Variable interest entity

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Variable interest entity (VIE) is a term used by the United States Financial Accounting Standards Board (FASB) in FIN 46 to refer to an entity (the investee) in which the investor holds a controlling interest that is not based on the majority of voting rights. It is closely related to the concept of a special purpose entity. The importance of identifying a VIE is that a company needs to consolidate such entities if it is the primary beneficiary of the VIE.

Note: The guidance in FIN 46 and FIN 46R was subsequently revised when FASB issued Statement 167.[1]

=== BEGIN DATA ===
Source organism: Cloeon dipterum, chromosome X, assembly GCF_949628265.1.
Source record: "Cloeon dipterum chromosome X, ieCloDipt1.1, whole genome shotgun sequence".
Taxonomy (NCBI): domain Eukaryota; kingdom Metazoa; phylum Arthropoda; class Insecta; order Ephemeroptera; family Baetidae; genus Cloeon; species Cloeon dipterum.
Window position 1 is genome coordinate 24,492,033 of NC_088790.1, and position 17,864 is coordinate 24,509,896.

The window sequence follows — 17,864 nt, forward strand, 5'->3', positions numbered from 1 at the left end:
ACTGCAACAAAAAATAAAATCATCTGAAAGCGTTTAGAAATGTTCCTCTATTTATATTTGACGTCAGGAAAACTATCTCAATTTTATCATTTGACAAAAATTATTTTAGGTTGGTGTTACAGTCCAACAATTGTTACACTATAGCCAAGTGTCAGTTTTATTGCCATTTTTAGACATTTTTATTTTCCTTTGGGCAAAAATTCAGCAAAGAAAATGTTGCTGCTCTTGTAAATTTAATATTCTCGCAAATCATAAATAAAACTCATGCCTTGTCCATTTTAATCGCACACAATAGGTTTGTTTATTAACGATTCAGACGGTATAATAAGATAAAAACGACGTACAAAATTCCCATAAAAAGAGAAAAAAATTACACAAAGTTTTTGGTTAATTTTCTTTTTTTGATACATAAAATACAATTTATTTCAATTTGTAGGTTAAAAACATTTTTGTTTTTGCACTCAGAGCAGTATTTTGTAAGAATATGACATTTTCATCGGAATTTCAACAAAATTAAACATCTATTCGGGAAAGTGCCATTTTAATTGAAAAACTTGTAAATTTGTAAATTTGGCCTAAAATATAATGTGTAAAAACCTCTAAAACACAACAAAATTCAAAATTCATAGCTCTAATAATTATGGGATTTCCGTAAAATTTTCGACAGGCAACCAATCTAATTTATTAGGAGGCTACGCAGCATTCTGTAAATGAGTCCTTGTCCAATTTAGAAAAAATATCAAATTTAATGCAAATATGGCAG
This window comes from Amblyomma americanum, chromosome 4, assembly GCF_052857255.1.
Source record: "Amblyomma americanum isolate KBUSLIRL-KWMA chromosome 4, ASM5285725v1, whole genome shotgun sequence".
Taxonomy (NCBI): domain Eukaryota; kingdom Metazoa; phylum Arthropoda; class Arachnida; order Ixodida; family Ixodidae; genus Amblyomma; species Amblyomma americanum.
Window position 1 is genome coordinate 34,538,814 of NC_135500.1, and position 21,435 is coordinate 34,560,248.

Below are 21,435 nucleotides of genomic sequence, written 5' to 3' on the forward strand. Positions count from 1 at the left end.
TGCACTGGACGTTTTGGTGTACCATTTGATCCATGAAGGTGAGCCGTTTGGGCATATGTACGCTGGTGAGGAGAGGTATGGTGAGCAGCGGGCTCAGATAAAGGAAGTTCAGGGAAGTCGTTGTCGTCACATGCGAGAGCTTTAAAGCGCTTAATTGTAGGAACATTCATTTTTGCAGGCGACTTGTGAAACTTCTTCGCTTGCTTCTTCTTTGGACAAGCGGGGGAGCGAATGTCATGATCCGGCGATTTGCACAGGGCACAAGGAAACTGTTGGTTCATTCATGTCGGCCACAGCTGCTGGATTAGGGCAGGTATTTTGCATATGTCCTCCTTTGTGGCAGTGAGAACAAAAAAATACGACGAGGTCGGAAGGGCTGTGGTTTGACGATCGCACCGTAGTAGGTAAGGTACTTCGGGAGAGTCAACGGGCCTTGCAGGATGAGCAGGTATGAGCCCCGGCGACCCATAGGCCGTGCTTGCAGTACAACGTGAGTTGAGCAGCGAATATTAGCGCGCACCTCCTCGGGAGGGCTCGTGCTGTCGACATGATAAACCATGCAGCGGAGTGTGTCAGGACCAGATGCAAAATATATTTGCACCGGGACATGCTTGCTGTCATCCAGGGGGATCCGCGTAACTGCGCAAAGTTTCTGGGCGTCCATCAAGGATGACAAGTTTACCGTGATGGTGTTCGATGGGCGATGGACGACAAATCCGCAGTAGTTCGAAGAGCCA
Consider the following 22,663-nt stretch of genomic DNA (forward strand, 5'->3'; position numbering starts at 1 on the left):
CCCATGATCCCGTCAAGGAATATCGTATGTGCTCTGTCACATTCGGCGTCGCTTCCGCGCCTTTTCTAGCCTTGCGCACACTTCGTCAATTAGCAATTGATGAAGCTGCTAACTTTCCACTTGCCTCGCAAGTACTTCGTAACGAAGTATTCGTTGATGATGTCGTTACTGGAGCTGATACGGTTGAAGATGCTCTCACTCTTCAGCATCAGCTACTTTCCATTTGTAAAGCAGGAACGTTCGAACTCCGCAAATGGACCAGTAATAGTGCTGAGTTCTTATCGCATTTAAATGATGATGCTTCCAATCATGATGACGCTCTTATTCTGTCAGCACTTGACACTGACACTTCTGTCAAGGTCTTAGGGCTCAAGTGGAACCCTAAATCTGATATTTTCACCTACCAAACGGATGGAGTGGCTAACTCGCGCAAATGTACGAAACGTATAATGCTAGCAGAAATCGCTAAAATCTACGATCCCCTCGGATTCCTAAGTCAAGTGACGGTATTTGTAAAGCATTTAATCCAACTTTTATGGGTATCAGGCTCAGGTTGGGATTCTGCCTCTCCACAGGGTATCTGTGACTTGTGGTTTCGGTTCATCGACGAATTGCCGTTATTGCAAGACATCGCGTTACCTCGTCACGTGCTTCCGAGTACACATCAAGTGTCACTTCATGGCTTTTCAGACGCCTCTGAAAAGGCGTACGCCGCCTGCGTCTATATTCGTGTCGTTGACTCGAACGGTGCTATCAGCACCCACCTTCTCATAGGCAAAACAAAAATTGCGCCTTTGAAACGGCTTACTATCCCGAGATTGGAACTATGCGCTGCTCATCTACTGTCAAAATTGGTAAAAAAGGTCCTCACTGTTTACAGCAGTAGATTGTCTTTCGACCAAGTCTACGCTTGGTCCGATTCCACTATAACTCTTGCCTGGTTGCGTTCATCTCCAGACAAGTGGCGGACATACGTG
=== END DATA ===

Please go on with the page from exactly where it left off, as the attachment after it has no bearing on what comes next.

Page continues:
A VIE is an entity meeting one of the following three criteria as elaborated in FASB ASC 810-10 [formerly FIN 46 (Revised)]:

  • The equity-at-risk is not sufficient to support the entity's activities (e.g.: the entity is thinly capitalized, the group of equity holders possess no substantive voting rights, etc.)
  • As a group, the equity-at-risk holders cannot control the entity
  • The economics do not coincide with the voting interests (commonly known as the "anti-abuse rule")


  1. ^ "FASB issues Statement 167, amendments to FIN 46(R)" (PDF). Ernst & Young. No. 2009-22. 12 June 2009.